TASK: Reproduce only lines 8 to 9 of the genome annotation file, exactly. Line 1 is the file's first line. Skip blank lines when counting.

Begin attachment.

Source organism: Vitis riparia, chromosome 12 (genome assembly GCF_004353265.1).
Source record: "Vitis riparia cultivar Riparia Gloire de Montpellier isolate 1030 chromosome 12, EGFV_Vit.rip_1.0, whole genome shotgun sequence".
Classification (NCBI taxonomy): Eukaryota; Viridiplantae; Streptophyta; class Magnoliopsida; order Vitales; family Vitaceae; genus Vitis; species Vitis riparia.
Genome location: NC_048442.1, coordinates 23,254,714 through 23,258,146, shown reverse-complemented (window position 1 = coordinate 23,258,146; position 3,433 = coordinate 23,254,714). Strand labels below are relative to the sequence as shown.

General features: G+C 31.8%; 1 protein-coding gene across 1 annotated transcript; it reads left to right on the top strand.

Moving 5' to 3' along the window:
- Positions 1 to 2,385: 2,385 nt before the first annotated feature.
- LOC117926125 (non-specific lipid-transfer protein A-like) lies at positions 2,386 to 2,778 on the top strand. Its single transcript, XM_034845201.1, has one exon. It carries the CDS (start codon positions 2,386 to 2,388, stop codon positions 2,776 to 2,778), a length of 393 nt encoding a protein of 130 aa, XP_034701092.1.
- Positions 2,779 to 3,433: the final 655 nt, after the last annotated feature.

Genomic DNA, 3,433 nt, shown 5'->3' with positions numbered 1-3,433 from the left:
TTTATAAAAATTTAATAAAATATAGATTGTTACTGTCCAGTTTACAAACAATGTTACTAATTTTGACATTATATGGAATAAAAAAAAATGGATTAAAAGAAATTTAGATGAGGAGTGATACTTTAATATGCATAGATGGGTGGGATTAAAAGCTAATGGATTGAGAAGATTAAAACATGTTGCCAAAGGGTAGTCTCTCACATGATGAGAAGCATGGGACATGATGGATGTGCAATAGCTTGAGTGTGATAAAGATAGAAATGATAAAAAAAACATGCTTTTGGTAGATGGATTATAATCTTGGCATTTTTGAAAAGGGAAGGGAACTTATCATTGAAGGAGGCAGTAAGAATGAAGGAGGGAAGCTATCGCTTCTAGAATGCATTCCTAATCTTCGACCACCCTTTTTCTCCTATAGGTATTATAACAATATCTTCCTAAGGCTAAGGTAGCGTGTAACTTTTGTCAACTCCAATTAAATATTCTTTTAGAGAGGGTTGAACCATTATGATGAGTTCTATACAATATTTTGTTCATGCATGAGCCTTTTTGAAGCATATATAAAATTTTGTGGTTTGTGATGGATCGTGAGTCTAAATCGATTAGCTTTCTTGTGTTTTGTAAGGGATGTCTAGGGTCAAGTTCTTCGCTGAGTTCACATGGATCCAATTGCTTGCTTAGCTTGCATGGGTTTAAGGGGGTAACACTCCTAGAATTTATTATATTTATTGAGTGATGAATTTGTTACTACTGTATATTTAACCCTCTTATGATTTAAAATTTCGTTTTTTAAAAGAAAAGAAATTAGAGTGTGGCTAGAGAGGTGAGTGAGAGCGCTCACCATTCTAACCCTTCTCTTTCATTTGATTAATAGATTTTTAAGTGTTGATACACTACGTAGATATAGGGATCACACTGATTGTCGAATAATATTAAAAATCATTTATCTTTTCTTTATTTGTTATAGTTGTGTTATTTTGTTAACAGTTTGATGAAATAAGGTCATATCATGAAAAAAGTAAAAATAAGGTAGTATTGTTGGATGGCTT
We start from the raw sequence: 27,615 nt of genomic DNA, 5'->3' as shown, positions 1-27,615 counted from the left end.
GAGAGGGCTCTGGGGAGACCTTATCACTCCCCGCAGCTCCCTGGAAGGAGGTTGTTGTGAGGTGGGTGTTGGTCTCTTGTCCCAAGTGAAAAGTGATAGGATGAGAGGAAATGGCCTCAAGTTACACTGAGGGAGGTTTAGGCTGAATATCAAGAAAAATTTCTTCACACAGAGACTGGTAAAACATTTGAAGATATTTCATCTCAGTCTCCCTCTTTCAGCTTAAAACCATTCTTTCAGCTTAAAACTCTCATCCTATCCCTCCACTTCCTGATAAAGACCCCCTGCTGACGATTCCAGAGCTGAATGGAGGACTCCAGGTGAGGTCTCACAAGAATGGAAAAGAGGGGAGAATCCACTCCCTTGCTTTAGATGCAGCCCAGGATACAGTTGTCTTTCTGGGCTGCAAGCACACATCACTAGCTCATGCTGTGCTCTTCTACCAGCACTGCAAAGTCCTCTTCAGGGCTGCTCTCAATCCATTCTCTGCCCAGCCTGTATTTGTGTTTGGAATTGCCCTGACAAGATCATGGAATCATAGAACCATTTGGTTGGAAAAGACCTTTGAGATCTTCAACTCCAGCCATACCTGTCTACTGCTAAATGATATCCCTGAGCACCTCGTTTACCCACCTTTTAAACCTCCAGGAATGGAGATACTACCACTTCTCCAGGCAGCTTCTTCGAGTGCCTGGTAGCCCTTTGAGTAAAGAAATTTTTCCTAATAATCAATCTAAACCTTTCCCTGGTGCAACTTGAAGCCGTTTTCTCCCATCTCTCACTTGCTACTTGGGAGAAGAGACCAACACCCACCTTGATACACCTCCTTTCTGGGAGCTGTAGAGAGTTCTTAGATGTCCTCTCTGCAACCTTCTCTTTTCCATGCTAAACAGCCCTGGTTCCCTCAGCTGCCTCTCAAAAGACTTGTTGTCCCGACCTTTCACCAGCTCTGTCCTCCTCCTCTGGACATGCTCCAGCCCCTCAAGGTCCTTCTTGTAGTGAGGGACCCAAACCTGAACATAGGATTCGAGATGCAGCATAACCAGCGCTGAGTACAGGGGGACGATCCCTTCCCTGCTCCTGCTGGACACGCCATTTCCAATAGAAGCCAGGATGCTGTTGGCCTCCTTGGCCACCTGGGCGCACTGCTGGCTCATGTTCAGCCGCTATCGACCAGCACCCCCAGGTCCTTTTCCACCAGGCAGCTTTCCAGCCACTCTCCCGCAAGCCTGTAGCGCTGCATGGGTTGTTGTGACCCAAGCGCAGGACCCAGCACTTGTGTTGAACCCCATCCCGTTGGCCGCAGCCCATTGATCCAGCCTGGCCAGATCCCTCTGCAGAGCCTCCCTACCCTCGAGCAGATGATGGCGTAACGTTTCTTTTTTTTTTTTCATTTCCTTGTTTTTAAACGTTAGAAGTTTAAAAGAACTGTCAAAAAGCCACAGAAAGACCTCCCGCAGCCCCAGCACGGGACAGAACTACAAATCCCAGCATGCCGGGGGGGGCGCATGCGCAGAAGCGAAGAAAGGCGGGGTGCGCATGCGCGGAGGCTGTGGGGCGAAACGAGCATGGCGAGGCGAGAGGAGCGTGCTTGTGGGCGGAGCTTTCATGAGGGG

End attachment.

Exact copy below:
- LOC117926125 (non-specific lipid-transfer protein A-like) lies at positions 2,386 to 2,778 on the top strand. Its single transcript, XM_034845201.1, has one exon. It carries the CDS (start codon positions 2,386 to 2,388, stop codon positions 2,776 to 2,778), a length of 393 nt encoding a protein of 130 aa, XP_034701092.1.
- Positions 2,779 to 3,433: the final 655 nt, after the last annotated feature.